Strategic Use of Discipleship Venues

ABSENCE OF DISCIPLESHIP. Today, it is common to hear “We no longer have a discipleship ministry in my church.” How can that be possible when our Lord called us to “make disciples of all nations” (Matthew 28:19)? For years, many churches thought discipleship would be accomplished through worship, Sunday School or small groups, and discipleship courses. But lives were too little changed. Disciples were not being multiplied. The absence of a discipleship ministry is our open door to start fresh!

EFFECTIVENESS? When it comes to discipleship done in different venues/group sizes (see Disciple-making: Using Group Size Advantageously), some are done well and some not so well. Opportunities for discipleship are numerous. Sometimes they are a home run. Sometimes they drain church body attention, time, and resources. Are your discipleship programs, activities, and plans effective? This may be time to consider strengths and weaknesses. It may be time to trim activities and programs in order to focus on a clear path.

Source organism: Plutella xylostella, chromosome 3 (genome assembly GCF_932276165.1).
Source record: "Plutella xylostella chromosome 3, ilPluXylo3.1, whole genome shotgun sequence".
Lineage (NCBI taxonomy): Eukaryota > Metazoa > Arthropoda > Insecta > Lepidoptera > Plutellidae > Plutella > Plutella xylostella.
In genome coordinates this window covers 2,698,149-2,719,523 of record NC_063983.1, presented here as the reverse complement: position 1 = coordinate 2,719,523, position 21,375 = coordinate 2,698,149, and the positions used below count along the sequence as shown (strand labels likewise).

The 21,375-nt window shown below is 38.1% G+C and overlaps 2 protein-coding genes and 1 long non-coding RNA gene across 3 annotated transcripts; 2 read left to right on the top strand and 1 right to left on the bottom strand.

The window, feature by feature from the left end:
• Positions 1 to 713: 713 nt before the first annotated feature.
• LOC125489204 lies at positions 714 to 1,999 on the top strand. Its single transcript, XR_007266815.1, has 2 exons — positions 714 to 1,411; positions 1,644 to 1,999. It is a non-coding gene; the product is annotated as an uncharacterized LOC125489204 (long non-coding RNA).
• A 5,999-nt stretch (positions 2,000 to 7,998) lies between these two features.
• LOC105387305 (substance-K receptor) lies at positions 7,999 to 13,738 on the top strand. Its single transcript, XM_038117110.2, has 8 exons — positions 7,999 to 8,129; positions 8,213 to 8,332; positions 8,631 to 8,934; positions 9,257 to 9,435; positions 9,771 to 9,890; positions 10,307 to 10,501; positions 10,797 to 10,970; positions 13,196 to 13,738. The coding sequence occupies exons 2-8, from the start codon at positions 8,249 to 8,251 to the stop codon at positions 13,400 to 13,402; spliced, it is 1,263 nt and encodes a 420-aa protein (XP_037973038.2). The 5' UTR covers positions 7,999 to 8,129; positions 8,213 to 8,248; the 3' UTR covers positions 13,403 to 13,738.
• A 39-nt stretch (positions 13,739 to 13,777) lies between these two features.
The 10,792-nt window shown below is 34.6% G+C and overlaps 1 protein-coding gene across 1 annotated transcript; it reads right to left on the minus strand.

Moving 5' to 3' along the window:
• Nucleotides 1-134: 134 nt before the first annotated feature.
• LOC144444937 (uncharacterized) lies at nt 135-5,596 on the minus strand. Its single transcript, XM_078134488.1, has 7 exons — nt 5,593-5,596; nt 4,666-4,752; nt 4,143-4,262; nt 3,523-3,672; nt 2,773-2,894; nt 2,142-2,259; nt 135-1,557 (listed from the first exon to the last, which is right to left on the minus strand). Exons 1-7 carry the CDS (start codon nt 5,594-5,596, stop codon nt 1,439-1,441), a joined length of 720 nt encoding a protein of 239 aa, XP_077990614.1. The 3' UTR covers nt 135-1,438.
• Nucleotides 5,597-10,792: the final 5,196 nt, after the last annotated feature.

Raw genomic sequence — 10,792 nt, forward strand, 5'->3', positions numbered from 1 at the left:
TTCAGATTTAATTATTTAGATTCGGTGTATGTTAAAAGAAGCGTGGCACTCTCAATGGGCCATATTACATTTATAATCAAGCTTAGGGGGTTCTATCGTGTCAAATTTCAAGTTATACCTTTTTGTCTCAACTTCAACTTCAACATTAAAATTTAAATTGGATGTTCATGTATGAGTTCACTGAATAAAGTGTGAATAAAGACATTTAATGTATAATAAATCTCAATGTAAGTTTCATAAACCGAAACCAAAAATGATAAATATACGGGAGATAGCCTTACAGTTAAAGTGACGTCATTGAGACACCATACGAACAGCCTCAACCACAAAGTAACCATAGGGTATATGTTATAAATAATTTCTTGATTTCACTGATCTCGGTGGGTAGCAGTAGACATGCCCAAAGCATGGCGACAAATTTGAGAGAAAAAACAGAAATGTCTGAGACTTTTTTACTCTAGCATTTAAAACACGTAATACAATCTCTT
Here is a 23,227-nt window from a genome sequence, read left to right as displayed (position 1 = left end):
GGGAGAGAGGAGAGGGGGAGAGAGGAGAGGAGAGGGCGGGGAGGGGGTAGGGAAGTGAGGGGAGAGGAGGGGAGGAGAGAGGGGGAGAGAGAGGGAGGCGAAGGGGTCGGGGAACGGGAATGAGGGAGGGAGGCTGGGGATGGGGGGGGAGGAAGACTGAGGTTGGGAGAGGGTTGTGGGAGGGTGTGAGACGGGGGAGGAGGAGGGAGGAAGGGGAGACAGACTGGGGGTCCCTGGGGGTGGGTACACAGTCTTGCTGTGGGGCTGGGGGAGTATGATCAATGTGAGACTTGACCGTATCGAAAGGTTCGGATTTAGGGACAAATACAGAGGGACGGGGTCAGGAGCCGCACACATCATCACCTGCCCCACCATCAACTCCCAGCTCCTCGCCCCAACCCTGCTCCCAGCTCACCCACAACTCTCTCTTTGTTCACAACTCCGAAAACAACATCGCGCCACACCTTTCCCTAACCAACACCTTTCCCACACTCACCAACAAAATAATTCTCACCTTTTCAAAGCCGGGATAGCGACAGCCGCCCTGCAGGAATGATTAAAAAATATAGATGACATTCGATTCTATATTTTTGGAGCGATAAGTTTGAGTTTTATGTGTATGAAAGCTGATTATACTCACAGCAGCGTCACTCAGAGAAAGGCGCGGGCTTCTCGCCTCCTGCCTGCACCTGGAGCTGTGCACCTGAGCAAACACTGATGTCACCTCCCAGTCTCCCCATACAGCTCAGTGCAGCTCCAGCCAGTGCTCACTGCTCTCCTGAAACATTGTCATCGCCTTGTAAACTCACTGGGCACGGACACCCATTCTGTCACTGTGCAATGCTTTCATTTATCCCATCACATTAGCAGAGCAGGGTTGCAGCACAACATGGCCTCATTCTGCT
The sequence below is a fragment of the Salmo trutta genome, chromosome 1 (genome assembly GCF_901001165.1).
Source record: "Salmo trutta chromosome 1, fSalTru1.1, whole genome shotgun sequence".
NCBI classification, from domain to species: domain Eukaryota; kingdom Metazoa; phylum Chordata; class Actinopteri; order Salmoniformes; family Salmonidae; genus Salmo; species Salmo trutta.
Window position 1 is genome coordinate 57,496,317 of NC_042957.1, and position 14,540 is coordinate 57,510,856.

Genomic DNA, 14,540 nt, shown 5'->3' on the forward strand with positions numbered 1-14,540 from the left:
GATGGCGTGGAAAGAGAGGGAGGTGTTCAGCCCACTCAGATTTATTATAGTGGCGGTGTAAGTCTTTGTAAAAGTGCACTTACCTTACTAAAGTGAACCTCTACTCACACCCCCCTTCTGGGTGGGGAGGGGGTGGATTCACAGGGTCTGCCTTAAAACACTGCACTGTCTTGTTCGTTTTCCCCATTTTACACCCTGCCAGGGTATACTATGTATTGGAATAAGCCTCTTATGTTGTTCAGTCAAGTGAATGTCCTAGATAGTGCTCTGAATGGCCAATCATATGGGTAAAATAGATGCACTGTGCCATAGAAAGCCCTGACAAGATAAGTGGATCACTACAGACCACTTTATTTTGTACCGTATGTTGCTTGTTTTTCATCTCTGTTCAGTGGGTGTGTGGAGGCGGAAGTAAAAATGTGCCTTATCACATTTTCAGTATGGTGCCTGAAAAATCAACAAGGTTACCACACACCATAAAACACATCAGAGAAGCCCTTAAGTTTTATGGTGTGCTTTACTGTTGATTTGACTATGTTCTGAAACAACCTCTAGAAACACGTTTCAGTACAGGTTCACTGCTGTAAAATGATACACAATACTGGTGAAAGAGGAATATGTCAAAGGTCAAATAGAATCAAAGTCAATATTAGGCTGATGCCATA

A PATH OR STRATEGY. Recognize it takes more than having a discipleship ministry. It takes more even than doing discipleship in every venue/group size–even if what is done is done well. It takes a strategy, a simple plan! It must be simple. Any plan path that is not easily understood is too complicated. If you cannot explain it, that is a bad sign.

SHARE IT! As you read scripture, books, and web posts related to disciple-making, share them. Raise attention and interest. Increase personal awareness and sense of responsibility. Gather a study team. Spend time in the Word together. Read a book and talk about the chapters. Attend a conference together. Evaluate everything your church does and its impact on discipleship. Where are your strengths and weaknesses? Where are the gaps and needs? Put together a simple plan. Implement. Then assess and adjust the plan as needed.

PERSONAL CHALLENGE. At the same time, this effort can and should be a call to a similar process for your personal discipleship. As a result your efforts and those of your study team members, you have an opportunity to evaluate and consider needed adjustments in your personal discipleship. I challenge you to develop a personal discipleship strategy. Where do you need to start? Who could encourage you and hold you accountable to carry out your plan?

For more ideas about putting together a plan for discipleship, check out these posts:

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